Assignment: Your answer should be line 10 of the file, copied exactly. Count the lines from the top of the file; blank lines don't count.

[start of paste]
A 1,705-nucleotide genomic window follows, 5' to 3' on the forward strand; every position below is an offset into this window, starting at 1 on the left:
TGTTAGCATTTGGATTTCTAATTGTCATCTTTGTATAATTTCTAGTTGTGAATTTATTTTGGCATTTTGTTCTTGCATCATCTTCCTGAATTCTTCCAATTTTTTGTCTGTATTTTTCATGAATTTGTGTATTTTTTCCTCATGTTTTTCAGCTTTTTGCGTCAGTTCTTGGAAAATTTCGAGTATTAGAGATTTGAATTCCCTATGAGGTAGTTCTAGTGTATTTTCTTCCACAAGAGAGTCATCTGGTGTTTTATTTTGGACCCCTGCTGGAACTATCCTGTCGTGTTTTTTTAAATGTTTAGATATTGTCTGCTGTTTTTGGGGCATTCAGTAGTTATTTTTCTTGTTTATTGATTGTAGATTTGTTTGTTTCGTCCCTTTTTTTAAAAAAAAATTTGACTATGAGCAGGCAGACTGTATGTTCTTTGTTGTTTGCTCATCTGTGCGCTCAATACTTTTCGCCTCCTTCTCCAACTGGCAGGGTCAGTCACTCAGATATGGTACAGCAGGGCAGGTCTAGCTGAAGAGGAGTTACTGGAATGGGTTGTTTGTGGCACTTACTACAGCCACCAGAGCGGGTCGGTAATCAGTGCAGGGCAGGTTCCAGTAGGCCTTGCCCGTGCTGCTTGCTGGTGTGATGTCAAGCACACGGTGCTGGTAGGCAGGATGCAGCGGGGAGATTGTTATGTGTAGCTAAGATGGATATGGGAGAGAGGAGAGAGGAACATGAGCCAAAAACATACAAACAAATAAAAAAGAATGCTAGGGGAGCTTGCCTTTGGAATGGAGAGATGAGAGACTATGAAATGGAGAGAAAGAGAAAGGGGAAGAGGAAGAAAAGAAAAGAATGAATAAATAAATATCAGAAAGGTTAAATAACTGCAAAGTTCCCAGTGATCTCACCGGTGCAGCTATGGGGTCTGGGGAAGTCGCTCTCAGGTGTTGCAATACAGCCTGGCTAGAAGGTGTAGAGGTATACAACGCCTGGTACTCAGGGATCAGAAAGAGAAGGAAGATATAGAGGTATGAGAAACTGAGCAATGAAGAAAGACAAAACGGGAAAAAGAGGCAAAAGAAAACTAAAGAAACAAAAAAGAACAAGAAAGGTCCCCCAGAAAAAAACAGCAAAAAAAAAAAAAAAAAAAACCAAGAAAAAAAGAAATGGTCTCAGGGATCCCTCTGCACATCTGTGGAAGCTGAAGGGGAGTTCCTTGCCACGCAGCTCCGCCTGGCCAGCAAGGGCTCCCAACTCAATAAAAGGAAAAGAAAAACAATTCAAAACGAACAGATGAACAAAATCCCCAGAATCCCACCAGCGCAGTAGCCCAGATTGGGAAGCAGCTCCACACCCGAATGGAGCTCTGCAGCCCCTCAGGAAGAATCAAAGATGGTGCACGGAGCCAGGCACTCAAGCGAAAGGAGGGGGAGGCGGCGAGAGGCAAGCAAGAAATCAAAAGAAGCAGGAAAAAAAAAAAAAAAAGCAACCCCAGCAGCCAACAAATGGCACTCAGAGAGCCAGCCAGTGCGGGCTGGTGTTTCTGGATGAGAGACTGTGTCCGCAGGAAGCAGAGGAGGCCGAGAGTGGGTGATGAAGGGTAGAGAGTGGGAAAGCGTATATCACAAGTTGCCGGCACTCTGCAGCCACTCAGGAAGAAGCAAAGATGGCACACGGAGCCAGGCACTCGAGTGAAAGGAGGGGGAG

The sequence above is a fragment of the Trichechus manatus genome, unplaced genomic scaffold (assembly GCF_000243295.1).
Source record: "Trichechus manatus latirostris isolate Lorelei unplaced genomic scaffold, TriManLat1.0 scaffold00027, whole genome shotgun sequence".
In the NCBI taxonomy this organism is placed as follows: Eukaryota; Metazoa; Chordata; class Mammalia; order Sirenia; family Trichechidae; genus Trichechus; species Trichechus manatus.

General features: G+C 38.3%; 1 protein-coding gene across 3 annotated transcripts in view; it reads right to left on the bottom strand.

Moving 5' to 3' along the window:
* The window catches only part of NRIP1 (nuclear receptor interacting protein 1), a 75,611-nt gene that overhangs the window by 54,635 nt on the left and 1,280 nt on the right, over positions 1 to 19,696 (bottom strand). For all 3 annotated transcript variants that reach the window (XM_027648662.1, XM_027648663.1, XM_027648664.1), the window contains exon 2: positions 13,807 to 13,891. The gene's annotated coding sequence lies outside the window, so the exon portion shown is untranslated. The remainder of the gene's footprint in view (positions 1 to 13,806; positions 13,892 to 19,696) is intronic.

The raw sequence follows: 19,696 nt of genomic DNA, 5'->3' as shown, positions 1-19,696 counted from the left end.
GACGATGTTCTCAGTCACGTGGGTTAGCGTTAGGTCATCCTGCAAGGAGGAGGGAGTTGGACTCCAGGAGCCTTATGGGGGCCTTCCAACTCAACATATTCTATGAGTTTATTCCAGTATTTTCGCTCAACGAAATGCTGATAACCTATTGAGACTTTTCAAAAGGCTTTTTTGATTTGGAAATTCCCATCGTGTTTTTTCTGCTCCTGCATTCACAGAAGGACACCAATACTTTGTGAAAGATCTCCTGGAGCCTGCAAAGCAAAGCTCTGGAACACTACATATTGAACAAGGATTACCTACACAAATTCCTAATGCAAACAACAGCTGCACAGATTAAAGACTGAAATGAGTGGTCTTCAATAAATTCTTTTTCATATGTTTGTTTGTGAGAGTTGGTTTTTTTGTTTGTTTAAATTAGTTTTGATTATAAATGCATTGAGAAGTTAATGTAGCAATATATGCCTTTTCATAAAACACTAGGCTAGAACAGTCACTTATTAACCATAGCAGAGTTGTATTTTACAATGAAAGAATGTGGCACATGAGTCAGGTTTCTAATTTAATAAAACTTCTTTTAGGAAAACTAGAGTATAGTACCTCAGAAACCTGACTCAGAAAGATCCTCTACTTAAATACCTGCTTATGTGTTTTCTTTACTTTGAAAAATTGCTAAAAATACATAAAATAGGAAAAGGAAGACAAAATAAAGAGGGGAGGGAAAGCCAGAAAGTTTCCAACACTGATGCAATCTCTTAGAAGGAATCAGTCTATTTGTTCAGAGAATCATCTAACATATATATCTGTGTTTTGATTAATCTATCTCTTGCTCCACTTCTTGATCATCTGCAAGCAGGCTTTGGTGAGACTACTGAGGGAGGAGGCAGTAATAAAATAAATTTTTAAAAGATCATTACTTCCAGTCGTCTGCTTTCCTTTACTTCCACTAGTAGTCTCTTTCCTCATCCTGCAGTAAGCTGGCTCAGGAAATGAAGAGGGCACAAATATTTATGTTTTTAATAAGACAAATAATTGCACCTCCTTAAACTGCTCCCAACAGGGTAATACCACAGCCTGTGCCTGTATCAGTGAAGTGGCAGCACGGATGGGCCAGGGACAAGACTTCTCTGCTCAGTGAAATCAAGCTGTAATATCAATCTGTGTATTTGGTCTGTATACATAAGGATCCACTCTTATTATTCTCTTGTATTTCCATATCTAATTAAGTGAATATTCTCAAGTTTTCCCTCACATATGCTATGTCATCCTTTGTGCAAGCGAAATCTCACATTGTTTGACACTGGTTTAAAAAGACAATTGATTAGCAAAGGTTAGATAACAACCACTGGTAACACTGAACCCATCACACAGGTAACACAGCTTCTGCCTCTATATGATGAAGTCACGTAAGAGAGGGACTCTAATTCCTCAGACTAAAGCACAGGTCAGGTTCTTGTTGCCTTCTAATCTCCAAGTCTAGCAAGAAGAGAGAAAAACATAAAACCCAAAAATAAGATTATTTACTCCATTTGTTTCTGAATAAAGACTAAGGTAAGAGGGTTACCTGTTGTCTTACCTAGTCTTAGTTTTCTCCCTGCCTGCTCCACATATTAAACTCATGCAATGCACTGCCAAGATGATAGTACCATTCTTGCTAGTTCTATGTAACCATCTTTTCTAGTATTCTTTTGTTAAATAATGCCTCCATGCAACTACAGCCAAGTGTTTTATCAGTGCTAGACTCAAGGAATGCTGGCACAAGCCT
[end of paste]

GACGATGTTCTCAGTCACGTGGGTTAGCGTTAGGTCATCCTGCAAGGAGGAGGGAGTTGGACTCCAGGAGCCTTATGGGGGCCTTCCAACTCAACATATTCTATGAGTTTATTCCAGTATTTTCGCTCAACGAAATGCTGATAACCTATTGAGACTTTTCAAAAGGCTTTTTTGATTTGGAAATTCCCATCGTGTTTTTTCTGCTCCTGCATTCACAGAAGGACACCAATACTTTGTGAAAGATCTCCTGGAGCCTGCAAAGCAAAGCTCTGGAACACTACATATTGAACAAGGATTACCTACACAAATTCCTAATGCAAACAACAGCTGCACAGATTAAAGACTGAAATGAGTGGTCTTCAATAAATTCTTTTTCATATGTTTGTTTGTGAGAGTTGGTTTTTTTGTTTGTTTAAATTAGTTTTGATTATAAATGCATTGAGAAGTTAATGTAGCAATATATGCCTTTTCATAAAACACTAGGCTAGAACAGTCACTTATTAACCATAGCAGAGTTGTATTTTACAATGAAAGAATGTGGCACATGAGTCAGGTTTCTAATTTAATAAAACTTCTTTTAGGAAAACTAGAGTATAGTACCTCAGAAACCTGACTCAGAAAGATCCTCTACTTAAATACCTGCTTATGTGTTTTCTTTACTTTGAAAAATTGCTAAAAATACATAAAATAGGAAAAGGAAGACAAAATAAAGAGGGGAGGGAAAGCCAGAAAGTTTCCAACACTGATGCAATCTCTTAGAAGGAATCAGTCTATTTGTTCAGAGAATCATCTAACATATATATCTGTGTTTTGATTAATCTATCTCTTGCTCCACTTCTTGATCATCTGCAAGCAGGCTTTGGTGAGACTACTGAGGGAGGAGGCAGTAATAAAATAAATTTTTAAAAGATCATTACTTCCAGTCGTCTGCTTTCCTTTACTTCCACTAGTAGTCTCTTTCCTCATCCTGCAGTAAGCTGGCTCAGGAAATGAAGAGGGCACAAATATTTATGTTTTTAATAAGACAAATAATTGCACCTCCTTAAACTGCTCCCAACAGGGTAATACCACAGCCTGTGCCTGTATCAGTGAAGTGGCAGCACGGATGGGCCAGGGACAAGACTTCTCTGCTCAGTGAAATCAAGCTGTAATATCAATCTGTGTATTTGGTCTGTATACATAAGGATCCACTCTTATTATTCTCTTGTATTTCCATATCTAATTAAGTGAATATTCTCAAGTTTTCCCTCACATATGCTATGTCATCCTTTGTGCAAGCGAAATCTCACATTGTTTGACACTGGTTTAAAAAGACAATTGATTAGCAAAGGTTAGATAACAACCACTGGTAACACTGAACCCATCACACAGGTAACACAGCTTCTGCCTCTATATGATGAAGTCACGTAAGAGAGGGACTCTAATTCCTCAGACTAAAGCACAGGTCAGGTTCTTGTTGCCTTCTAATCTCCAAGTCTAGCAAGAAGAGAGAAAAACATAAAACCCAAAAATAAGATTATTTACTCCATTTGTTTCTGAATAAAGACTAAGGTAAGAGGGTTACCTGTTGTCTTACCTAGTCTTAGTTTTCTCCCTGCCTGCTCCACATATTAAACTCATGCAATGCACTGCCAAGATGATAGTACCATTCTTGCTAGTTCTATGTAACCATCTTTTCTAGTATTCTTTTGTTAAATAATGCCTCCATGCAACTACAGCCAAGTGTTTTATCAGTGCTAGACTCAAGGAATGCTGGCACAAGCCT